PARIS (Reuters) - Nicolas Sarkozy said his "frankness" and "free spirit" had led him to make errors during his 2007-2012 term as French president, in a book unveiled on Friday that is key to his bid for re-election in 2017.
It was a mistake telling a hostile bystander at a farm fair "Get lost, you jerk", and it was another error to have celebrated his 2007 election win on a French tycoon's yacht, he said in the book headlined "France for life".
The mea culpa on his abrasive style and efforts to counter the "President Bling-Bling" nickname he earned after the luxury boat trip address what were seen as key factors in his 2012 election defeat to Socialist Francois Hollande.
"It was undeniably a bad call. I'm still wondering today how I could make such a mistake," he said of the break on the luxury boat. It took him, he reflected, too long to "tame his character" and act as a president.
While Sarkozy has not publicly stated that he will be a candidate in 2017, the carefully timed release of the book, which also sketches out policy proposals, was widely seen as the opening salvo of a campaign.
"My character has always led me to be frank," Sarkozy writes in the book. "But with age and experience, I have learnt to calibrate that frankness," he said.
Opinion polls have shown over the past two weeks that a majority of French do not want Sarkozy back in office and rival Alain Juppe is more popular than he is as a conservative candidate for the 2017 presidential election.
The first hurdle towards the election is a conservative primary contest in November.
CUT TAXES, CURB MIGRATION
Outlining the broad lines of a policy program, the 60-year-old who won power shortly before a global financial crisis and sharp economic downturn says in the book he should have moved faster to shake up the economy and would now roll back laws such as the one imposing a legal work week of 35 hours.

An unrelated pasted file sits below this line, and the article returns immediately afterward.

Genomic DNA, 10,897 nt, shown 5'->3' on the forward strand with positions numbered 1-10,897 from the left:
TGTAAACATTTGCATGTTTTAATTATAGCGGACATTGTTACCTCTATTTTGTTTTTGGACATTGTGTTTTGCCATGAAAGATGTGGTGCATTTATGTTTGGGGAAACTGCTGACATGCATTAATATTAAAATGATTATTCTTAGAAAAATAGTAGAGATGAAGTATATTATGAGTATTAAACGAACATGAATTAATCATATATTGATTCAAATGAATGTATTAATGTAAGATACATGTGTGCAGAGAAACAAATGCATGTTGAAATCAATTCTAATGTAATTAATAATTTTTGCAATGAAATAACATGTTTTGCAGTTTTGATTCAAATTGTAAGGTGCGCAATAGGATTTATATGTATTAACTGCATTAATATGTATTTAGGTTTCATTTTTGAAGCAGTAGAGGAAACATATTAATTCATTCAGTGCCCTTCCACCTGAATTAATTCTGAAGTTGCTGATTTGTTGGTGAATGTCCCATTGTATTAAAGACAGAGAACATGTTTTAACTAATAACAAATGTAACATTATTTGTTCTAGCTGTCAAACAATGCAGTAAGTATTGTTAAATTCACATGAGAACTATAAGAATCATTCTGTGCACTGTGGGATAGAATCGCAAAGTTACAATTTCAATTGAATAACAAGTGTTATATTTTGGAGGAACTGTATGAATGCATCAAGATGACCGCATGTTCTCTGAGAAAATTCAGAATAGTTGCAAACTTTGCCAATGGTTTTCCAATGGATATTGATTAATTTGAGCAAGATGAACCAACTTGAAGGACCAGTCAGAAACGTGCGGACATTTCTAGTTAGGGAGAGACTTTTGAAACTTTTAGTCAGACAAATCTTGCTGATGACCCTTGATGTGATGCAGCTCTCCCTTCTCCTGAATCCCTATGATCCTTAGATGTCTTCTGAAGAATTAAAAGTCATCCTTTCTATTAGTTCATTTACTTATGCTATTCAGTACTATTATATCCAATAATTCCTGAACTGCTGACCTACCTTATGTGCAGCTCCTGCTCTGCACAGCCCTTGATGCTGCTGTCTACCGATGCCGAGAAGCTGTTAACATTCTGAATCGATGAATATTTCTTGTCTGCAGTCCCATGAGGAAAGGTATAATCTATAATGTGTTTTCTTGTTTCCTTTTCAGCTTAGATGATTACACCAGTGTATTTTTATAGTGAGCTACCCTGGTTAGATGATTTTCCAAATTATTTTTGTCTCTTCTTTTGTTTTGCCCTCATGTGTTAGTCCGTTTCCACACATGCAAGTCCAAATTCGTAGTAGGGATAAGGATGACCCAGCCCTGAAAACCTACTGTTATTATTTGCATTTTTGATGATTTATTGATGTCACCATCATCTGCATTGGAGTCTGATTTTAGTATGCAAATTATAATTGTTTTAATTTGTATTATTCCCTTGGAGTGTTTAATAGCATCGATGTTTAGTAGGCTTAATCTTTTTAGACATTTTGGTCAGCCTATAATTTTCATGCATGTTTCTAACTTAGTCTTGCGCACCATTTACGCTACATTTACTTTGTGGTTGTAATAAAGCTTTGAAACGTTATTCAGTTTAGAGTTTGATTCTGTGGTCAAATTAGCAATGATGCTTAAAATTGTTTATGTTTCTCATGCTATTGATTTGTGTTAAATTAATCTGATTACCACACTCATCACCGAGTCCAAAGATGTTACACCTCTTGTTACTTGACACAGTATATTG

Abolishing France's wealth tax should be another priority, together with a 10 percent cut in income tax and ensuring that profit tax on corporations was no higher in France than the European average, he says.
Sarkozy also says in the book that despite his misgivings about a law that the Socialists introduced to legalize same-sex marriages, he would not seek to repeal the legislation.
He said France needed to better control migration "not to get submerged." "No work contract, no entry on (French) territory," he writes.
In the book he complains about getting bad press and says he has been unfairly targeted by judges. A string of judicial investigations into his election campaign financing have also hurt his ratings. He denies any wrongdoing.
While he devotes little of the 260 pages to his rivals in the conservative primary, Sarkozy criticizes Hollande throughout.
"I know how good he is at manipulating and setting up traps," he says of Hollande. "He doesn't like making decisions. His world is one of friendly ambiguity."
(Reporting by Ingrid Melander and Brian Love; editing by Ralph Boulton)